The mobile phone vendors assume that one way of selling phones can serve everyone (given enough metadata), and they're focused on giving that one store more and more features, rather than understanding potential buyers' larger concerns. Instead of having just one digital store to display the products, why not invite people through different doors, depending on their intent?
Assumptions make vendors blind.
Sort out potential audiences in terms of their reasoning and greater goals to create distinct behavioral audience segments. You can consider each of these behavioral audience segments carefully; you may want to de-prioritize supporting certain segments until later. Some may align directly with the organization's goals for the year. Others may be of interest but already semi-understood because they resemble the team making the product-design and engineering decisions. In any scenario, behavioral audience segments give you clarity of focus.
There are many different behavioral audience segments in the example above:
- Pushing the edges—interested in the latest technology for quality of streaming, gaming, recording, and other uses
- Showing others—stays up to date in order to demonstrate what's possible, enjoy better functionality
- Checking it twice—developer looking to test across different mobile platforms
- Barely there—trying to keep usage of data, phone, or text minimal, for various reasons
- Daily pursuit—exploring what is available locally on a daily basis, for example, jobs, food, shelter
- Distant contact—frequent high-bandwidth contact with people internationally.
There can be many more segments, such as those who use phones in rugged outdoor environments, often taking local readings, and there can be intersections between some of the segments. The point is that these segments come from research the organization conducts to understand the intentions and larger purposes of the people they hope to support. The segments weren't invented or imagined, because imagining how people think only leads to more assumptions. The research is cumulative—unlike evaluative research, it does not become outdated. Thus, the organization continuously adds to their understanding by conducting small studies every few months or every year .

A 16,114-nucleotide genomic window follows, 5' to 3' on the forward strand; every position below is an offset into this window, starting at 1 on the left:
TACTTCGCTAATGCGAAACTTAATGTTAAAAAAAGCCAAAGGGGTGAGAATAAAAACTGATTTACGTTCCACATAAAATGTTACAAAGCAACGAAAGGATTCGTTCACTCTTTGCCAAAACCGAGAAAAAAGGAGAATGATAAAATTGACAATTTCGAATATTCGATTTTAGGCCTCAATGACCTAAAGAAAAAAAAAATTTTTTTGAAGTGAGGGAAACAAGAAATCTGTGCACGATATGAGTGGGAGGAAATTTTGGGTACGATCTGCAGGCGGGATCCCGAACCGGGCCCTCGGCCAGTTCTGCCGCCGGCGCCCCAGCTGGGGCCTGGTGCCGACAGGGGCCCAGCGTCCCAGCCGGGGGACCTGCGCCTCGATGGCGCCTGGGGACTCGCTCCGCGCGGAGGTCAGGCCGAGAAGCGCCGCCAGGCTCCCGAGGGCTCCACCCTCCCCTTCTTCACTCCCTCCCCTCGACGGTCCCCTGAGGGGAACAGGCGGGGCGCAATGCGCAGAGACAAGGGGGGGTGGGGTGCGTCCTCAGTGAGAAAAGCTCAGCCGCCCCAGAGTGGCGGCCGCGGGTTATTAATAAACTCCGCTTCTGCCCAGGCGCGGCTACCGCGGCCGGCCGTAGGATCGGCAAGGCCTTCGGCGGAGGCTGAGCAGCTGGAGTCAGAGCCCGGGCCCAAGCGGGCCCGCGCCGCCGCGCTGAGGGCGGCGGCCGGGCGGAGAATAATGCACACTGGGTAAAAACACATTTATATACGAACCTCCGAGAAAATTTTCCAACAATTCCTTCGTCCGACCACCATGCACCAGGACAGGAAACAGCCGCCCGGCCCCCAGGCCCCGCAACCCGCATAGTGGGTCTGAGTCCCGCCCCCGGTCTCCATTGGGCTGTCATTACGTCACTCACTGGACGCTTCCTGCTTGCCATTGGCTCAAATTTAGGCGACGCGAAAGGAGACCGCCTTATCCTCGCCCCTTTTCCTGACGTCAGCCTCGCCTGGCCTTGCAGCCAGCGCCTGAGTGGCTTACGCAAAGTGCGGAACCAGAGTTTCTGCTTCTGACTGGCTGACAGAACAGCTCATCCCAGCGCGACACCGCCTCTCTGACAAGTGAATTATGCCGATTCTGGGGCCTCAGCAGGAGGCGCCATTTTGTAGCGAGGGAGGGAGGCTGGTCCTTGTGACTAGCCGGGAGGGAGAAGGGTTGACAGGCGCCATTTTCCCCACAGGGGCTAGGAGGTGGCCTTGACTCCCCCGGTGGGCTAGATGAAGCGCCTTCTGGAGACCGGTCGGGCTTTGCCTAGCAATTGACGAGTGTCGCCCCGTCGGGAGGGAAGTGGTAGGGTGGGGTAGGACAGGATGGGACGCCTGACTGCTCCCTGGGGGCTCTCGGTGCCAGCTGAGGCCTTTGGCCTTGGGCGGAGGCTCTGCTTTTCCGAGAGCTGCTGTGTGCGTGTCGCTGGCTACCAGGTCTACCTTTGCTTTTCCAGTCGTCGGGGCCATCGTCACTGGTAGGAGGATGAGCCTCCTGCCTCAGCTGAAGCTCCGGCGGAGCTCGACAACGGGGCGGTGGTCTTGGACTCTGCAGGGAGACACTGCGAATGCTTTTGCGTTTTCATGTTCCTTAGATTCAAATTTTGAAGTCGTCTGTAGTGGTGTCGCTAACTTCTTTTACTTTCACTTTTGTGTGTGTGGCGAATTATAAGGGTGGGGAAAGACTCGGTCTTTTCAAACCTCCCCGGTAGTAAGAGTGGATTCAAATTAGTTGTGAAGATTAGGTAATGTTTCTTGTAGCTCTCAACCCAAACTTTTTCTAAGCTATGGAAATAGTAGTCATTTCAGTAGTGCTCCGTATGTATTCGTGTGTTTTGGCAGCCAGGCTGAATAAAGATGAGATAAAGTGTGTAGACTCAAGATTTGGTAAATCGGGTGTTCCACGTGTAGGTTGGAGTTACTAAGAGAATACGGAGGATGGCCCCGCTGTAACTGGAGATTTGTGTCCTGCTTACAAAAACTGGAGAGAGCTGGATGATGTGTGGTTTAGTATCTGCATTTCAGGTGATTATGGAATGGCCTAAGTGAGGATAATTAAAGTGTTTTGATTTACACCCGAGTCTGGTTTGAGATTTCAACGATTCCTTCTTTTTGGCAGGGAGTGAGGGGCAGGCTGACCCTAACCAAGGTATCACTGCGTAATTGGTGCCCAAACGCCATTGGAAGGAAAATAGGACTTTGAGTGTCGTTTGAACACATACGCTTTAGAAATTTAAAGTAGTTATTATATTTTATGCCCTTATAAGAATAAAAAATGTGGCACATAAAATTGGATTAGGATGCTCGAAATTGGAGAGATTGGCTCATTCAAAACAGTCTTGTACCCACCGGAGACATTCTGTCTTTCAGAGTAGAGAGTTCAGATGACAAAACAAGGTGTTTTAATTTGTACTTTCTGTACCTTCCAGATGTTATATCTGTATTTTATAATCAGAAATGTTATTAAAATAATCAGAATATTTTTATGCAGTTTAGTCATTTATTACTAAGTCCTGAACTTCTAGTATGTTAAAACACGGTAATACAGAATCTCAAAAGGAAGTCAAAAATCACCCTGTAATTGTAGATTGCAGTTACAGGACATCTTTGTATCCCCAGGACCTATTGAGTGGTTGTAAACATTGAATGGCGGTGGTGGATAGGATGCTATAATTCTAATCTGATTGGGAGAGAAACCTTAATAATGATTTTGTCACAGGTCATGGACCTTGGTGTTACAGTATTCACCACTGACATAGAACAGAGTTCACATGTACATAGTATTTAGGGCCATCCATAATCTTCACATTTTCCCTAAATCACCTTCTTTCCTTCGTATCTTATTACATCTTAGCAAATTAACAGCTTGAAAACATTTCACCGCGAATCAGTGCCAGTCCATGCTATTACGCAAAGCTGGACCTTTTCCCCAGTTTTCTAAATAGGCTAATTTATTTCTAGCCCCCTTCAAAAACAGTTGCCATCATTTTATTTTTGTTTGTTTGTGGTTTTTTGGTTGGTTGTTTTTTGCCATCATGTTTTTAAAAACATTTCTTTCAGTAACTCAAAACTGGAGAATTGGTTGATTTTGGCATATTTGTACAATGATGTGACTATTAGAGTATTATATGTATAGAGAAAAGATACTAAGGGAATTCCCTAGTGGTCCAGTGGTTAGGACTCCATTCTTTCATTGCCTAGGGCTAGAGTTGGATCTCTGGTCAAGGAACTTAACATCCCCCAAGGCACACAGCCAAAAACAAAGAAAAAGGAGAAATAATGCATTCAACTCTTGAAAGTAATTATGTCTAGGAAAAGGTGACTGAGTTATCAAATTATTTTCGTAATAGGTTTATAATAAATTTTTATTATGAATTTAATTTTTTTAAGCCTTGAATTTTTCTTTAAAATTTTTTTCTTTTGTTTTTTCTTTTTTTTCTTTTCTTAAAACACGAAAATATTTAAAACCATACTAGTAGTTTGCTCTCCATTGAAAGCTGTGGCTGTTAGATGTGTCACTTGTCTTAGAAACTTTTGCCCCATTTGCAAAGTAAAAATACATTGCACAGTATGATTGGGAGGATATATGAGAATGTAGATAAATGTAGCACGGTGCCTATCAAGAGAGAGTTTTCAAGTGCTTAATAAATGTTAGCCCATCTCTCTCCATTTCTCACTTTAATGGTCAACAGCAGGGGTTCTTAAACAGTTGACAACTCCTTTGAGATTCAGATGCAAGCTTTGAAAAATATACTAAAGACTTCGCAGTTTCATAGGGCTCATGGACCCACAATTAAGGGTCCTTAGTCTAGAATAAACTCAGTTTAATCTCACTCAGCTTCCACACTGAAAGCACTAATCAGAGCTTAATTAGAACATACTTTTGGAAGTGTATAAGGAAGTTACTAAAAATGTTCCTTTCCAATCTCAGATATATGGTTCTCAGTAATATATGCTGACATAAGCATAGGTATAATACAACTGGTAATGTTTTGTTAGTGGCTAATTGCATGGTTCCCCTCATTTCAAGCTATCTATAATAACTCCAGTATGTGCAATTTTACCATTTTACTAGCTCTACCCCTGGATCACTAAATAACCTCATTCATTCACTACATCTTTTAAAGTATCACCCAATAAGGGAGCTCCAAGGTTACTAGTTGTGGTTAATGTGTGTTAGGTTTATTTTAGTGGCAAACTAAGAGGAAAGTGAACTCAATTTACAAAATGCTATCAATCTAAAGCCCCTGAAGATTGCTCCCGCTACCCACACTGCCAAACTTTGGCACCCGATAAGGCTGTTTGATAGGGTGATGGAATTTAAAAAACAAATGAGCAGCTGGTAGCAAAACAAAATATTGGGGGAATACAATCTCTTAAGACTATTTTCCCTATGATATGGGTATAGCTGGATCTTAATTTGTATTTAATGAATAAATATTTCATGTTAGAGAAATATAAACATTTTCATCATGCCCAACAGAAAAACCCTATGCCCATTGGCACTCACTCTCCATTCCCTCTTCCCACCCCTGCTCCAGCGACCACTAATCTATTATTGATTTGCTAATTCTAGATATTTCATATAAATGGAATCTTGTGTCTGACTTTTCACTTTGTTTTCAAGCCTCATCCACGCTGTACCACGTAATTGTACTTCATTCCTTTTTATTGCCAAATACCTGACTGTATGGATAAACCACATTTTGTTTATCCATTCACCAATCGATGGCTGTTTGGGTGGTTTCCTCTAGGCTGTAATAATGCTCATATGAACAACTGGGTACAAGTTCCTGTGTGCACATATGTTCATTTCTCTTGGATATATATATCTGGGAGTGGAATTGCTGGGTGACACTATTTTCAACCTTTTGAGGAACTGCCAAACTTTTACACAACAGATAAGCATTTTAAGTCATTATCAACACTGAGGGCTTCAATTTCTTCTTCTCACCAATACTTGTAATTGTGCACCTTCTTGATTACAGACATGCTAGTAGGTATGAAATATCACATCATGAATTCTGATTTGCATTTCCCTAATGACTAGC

Instead of having just one digital store, why not invite people through different doors, depending on their intent?
The research can be conducted by anyone within the organization who understands non-directive listening sessions, with no list of predetermined questions. This approach allows the conversation to get deeper than preferences and explanations, down into the reasoning and guiding principles that illustrate how a person thinks as they try to achieve a larger purpose. This level of active listening is where you develop cognitive empathy, whereas preferences and explanations portray only the "shell" of a person, not their inner voice. When you delve this deep into a series of minds, patterns of reasoning and reactions emerge. When different researchers can replicate these patterns, then the results can be trusted. Insights about how to branch or change your offerings result from the patterns.
Assumptions can affect the people you support in negative ways. In the mobile phone example, vendors assume there are two basic audience segments: the technology-savvy and everyone else. Existing mobile phone stores support those who are technology savvy, but others are left feeling frustrated that the choice of a phone is not clear and easy. Instead, all the knowledge-gathering is time consuming. Worse, the knowledge itself will fade from memory and grow stale over the years, so it does not act as a foundation the next time that person must choose a mobile phone.